Pharmacotherapy. 2021 Dec 30. doi: 10.1002/phar.2658. Online ahead of print.
BACKGROUND: Medical benefits of peripherally-acting mu-opioid receptor antagonists other than improving opioid-induced constipation remain unclear. Our aim was to evaluate the association between the use of naldemedine and incidence of hyperactive delirium in cancer patients receiving chemotherapy and opioid therapy.
METHODS: We conducted a propensity score-matched analysis using a nationwide inpatient database in Japan. Cancer patients receiving both inpatient chemotherapy and opioid therapy from June 1, 2017 to March 31, 2018 were included. Patients receiving naldemedine were matched to control patients by propensity score. Our primary outcome was the incidence of hyperactive delirium during hospitalization, and secondary outcomes were the length of hospital stay, hospital costs, in-hospital mortality, and incidence of ileus.
RESULTS: Of 34,031 patients receiving inpatient chemotherapy and opioid therapy, 1905 (5.6%) were included in the naldemedine group. After one-to-four propensity score matching, 1904 patients were included in the naldemedine group and 7616 in the control group. Naldemedine users had significantly reduced incidence of hyperactive delirium compared with the control patients (19.4% vs 23.3%; risk difference, -3.9 [95% confidence interval, -5.9 - -1.9]; risk ratio, 0.83 [0.75-0.92]; P<0.001; subdistribution hazard ratio, 0.85 [0.75-0.97]; P=0.015). The median length of hospital stay was significantly shorter in the naldemedine group compared with the control group (12 days [interquartile range, 6-23] vs 14 days [6-26]; P=0.001). The median hospital costs were also significantly lower in the naldemedine group compared with the control group (US $6179 [3351-10,026] vs US $6576 [3436-11,107]; P<0.001). No significant differences were found for in-hospital mortality or incidence of ileus between the groups.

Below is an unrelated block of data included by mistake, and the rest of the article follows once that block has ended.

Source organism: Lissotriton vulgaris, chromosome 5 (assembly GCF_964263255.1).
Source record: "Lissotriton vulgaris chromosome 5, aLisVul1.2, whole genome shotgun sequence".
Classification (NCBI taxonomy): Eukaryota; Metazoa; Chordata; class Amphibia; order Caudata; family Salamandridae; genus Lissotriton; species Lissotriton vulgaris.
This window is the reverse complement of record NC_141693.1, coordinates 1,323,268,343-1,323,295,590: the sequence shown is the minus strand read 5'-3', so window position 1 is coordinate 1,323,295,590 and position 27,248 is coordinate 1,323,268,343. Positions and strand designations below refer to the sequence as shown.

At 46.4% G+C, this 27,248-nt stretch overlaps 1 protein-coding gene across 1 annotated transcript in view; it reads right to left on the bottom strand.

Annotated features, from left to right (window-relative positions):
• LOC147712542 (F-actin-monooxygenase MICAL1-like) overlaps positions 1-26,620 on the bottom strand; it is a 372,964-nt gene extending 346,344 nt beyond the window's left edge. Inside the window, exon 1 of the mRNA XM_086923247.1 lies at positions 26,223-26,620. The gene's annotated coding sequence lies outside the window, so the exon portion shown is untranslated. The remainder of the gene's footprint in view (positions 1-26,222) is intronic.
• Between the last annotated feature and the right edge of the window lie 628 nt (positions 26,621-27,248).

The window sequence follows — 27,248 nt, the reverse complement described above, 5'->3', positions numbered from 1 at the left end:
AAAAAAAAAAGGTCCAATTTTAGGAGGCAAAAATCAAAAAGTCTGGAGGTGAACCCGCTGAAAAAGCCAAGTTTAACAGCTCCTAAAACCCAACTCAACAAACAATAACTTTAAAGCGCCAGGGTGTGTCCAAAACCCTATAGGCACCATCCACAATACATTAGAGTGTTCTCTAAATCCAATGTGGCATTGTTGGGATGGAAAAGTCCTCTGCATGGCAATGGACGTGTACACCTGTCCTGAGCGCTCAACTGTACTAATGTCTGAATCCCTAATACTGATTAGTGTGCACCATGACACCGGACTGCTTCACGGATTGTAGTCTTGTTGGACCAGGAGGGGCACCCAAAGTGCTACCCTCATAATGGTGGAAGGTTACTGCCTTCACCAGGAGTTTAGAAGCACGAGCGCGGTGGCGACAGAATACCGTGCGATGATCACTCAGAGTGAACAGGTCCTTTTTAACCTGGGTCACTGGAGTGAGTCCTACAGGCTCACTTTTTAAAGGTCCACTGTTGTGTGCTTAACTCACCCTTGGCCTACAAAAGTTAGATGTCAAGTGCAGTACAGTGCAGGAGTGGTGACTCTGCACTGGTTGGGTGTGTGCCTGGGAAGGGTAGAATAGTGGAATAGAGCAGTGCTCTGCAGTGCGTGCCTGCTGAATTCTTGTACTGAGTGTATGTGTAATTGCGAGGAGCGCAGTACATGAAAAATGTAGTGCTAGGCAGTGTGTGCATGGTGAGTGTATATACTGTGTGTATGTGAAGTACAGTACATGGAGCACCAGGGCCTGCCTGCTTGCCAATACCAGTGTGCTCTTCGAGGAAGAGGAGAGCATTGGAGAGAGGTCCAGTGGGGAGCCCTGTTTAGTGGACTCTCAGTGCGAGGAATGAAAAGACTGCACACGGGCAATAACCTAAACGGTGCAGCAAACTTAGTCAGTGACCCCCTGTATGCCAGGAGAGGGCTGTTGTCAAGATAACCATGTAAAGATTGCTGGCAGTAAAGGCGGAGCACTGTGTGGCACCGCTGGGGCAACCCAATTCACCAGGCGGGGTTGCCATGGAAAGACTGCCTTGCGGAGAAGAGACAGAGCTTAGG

CONCLUSIONS: Our findings suggest that the use of naldemedine may have benefits in preventing hyperactive delirium, shortening hospital stay, and decreasing hospital costs in cancer patients receiving chemotherapy and opioid therapy.